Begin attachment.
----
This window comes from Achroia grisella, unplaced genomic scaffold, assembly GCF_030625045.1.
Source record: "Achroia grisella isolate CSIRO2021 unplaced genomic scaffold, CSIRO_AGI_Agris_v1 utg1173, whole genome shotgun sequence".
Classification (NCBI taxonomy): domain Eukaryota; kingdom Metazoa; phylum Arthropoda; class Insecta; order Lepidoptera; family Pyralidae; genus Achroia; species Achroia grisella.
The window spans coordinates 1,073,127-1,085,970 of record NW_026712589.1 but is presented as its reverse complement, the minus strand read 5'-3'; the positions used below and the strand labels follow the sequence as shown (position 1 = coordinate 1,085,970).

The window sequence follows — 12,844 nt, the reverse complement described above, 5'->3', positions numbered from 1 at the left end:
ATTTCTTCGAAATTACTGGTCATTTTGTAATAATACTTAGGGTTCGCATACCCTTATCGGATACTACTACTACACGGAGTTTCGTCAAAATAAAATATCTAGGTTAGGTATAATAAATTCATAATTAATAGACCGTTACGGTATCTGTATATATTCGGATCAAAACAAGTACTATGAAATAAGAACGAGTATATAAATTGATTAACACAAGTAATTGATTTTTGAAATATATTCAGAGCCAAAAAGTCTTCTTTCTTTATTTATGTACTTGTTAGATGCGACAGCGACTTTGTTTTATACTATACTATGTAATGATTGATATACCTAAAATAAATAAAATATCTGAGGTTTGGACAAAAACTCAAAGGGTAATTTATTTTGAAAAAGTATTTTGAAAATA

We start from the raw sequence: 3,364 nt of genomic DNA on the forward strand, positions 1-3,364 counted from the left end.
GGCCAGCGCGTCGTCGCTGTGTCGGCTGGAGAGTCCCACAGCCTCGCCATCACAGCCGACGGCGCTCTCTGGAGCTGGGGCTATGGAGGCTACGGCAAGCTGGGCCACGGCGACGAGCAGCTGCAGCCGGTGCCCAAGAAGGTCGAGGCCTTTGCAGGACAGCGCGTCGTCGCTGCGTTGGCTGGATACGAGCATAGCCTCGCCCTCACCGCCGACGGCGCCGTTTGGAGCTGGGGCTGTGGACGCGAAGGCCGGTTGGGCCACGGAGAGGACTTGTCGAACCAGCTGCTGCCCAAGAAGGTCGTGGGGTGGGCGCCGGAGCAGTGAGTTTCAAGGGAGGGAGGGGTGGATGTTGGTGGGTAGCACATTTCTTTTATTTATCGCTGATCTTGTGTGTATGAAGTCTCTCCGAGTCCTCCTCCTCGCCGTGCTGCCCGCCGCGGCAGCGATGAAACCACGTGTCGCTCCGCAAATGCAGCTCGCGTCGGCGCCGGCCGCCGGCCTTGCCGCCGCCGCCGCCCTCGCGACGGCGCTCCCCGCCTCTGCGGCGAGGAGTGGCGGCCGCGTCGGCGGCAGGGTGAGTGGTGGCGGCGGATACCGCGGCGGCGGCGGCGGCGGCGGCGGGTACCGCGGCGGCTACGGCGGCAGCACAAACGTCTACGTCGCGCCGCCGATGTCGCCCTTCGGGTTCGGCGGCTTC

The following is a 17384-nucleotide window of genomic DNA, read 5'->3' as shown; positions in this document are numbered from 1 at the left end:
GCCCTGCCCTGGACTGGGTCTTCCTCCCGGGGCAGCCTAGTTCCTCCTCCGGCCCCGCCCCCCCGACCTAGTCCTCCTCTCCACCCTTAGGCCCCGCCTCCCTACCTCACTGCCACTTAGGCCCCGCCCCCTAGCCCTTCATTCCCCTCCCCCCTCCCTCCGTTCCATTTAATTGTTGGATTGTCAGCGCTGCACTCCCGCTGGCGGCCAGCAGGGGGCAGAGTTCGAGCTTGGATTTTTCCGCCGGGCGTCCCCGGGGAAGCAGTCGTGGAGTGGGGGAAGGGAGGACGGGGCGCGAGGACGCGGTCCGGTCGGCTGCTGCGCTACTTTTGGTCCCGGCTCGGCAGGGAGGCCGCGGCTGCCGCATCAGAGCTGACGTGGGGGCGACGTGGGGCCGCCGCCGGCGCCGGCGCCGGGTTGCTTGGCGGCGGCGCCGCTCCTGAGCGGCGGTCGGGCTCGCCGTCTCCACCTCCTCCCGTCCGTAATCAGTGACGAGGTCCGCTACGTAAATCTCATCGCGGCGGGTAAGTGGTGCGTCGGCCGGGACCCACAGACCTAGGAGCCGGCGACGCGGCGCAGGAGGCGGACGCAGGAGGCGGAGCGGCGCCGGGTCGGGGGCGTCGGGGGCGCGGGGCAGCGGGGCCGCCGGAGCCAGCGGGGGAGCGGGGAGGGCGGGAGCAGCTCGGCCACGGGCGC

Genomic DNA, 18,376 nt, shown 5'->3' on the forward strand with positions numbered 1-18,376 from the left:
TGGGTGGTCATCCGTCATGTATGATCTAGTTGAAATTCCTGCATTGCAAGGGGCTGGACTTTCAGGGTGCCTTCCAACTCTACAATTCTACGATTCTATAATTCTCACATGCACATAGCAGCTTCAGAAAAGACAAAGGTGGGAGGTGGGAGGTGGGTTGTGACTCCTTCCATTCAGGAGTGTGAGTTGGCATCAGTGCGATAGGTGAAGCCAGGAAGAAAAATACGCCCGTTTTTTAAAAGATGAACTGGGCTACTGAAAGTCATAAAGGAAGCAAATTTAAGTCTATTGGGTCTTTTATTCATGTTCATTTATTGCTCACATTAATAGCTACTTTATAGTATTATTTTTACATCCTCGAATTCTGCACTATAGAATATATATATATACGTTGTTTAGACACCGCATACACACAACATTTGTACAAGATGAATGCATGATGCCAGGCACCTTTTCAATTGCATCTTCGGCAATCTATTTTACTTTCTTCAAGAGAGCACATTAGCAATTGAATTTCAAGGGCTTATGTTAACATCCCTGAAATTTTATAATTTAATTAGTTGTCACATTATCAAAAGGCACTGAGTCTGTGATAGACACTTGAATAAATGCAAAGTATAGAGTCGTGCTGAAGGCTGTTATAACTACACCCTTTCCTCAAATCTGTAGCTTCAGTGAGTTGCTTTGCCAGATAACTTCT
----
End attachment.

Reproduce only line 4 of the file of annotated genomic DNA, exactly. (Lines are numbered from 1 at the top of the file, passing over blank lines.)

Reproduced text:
The window spans coordinates 1,073,127-1,085,970 of record NW_026712589.1 but is presented as its reverse complement, the minus strand read 5'-3'; the positions used below and the strand labels follow the sequence as shown (position 1 = coordinate 1,085,970).